State University of New York trustees on Thursday approved a tuition increase for students attending the state’s 30 community colleges for the 2018-19 school year.
The increase, which took effect with the current fall semester, varies by school because tuition is set at the local level by each college’s governing board and county.
The annual tuition at Nassau Community College, which has more than 19,000 students, will rise $248 to a total of $5,350.
Suffolk County Community College, which has about 26,000 students across several campuses and centers, will increase $350 to a total of $5,220 annually.
On average statewide, the undergraduate tuition rate at the community colleges increased 3.5 percent, or $156, going from $4,522 annually to $4,678, according to the resolution approved by the SUNY board.
Long Island’s two schools are the only community colleges in New York where tuition now exceeds the state Tuition Assistance Program limit of $5,165, according to the resolution. The provision affects about 1,200 students who receive the TAP grant at NCC and 1,500 grant recipients who attend SCCC.
SUNY and college officials said the cost will not necessarily mean an out-of-pocket increase for students, because the remaining tuition may be covered by federal grants and other financial aid.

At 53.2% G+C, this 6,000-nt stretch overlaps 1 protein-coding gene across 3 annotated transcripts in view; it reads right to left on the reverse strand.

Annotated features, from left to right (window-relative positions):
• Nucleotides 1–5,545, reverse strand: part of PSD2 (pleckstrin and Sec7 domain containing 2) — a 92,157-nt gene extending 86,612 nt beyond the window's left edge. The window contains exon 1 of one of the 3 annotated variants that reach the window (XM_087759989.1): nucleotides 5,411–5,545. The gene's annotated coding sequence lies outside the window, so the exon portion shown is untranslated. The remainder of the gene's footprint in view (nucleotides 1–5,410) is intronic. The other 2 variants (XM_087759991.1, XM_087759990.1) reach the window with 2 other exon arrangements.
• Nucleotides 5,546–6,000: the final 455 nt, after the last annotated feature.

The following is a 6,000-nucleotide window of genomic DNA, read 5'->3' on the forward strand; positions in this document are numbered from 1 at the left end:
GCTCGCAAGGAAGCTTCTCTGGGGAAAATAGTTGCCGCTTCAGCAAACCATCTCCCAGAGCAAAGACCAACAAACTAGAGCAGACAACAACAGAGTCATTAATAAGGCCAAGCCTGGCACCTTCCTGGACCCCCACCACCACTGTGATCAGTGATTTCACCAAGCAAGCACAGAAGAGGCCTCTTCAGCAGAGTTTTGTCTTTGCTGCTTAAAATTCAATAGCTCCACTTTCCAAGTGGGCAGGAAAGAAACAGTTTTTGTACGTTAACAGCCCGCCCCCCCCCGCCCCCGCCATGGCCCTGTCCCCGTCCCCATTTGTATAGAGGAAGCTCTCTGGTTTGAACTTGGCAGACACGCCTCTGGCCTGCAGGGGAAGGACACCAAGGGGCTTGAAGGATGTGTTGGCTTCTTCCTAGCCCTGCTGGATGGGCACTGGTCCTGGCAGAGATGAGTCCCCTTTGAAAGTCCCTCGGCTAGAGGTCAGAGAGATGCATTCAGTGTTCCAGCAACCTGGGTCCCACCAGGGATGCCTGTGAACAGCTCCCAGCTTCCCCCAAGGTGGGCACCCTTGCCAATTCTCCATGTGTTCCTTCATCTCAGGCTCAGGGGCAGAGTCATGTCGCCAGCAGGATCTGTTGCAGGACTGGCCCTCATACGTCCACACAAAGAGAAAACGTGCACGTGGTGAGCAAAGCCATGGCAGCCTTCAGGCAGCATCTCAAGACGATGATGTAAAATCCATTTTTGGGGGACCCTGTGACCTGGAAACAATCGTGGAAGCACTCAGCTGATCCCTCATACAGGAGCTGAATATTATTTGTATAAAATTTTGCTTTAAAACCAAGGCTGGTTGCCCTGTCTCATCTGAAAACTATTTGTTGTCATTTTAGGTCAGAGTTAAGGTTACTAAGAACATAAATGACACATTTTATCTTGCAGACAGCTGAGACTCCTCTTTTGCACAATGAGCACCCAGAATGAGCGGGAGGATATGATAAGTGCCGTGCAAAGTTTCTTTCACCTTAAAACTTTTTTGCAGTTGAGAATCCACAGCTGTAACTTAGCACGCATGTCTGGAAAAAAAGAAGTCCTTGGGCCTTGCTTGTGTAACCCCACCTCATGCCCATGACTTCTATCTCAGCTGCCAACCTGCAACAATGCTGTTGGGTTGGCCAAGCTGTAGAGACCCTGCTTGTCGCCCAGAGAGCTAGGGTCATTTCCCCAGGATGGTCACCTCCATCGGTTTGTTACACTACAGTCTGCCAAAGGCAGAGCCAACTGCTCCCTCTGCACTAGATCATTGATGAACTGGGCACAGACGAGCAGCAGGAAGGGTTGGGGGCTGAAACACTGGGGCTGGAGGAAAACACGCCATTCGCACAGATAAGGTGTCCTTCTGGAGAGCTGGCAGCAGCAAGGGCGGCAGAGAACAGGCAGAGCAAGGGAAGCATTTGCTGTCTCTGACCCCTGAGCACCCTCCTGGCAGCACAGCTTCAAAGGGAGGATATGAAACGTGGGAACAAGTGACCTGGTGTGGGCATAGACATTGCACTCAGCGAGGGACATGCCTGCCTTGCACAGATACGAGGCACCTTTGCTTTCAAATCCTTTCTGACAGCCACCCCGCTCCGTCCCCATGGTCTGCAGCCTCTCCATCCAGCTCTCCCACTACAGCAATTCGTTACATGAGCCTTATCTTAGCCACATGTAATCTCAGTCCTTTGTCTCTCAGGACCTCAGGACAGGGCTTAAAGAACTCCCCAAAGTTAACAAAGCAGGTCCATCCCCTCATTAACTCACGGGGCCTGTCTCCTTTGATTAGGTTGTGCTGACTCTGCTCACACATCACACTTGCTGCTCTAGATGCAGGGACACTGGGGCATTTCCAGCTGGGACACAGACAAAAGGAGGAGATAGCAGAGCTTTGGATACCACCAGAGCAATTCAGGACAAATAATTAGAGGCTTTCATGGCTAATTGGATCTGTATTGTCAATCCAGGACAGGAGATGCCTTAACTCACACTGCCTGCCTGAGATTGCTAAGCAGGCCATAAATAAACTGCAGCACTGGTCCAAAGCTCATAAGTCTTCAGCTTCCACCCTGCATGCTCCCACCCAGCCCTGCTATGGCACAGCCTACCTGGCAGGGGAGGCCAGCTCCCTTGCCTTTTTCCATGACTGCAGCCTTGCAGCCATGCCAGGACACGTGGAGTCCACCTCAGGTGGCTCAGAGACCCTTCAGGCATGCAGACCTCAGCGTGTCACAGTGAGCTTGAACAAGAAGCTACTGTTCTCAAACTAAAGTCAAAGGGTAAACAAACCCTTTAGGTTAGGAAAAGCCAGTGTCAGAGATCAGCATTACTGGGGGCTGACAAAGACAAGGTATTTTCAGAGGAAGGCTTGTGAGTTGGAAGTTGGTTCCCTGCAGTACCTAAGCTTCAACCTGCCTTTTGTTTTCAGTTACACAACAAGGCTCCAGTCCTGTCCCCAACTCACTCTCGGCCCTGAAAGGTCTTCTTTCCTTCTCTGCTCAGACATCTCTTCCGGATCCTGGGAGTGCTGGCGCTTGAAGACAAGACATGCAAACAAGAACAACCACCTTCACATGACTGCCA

Following the first semester, if there is “seen to be a detrimental impact on the students,” the institutions will consider offering a tuition credit covering the gap, Josh Sager, SUNY’s associate vice chancellor for finance and business, said Wednesday at the board’s community college committee meeting.
This is the second year tuition has increased for students across the 64-campus SUNY system.
The cost for full-time students attending the state's four-year institutions increased $200, going from $6,670 per year to $6,870 for 2018-19. The change, approved by the SUNY board in June, affects undergraduates at 34 of the 64 campuses statewide, including those attending Farmingdale State, SUNY Old Westbury and Stony Brook University.
Unlike the four-year schools, which rely on overall state aid increases, state funding for community colleges is based on enrollment, and because many community colleges have seen declines in the number of students, their state funding has decreased. That makes them more reliant on local aid, usually from the county, and tuition dollars.
"Tuition at many of our community colleges is already higher than many peer institutions across the nation, and many of our community colleges are facing challenging enrollment figures," said Michael Braun, 23, an Elmont native and president of the SUNY Student Assembly. "Continuing to increase costs could further disincentive students from enrolling in our community colleges."
Braun was the only board trustee to vote against the measure, which was combined with other resolutions. SUNY board chairman H. Carl McCall abstained.
The SUNY board, in its budget recommendations to the state over the last few years, has called for increased funding, as well as for change in the state’s funding formula for community colleges. SUNY plans to again call for funding and stability for the community colleges in its 2019-20 state budget request, officials said.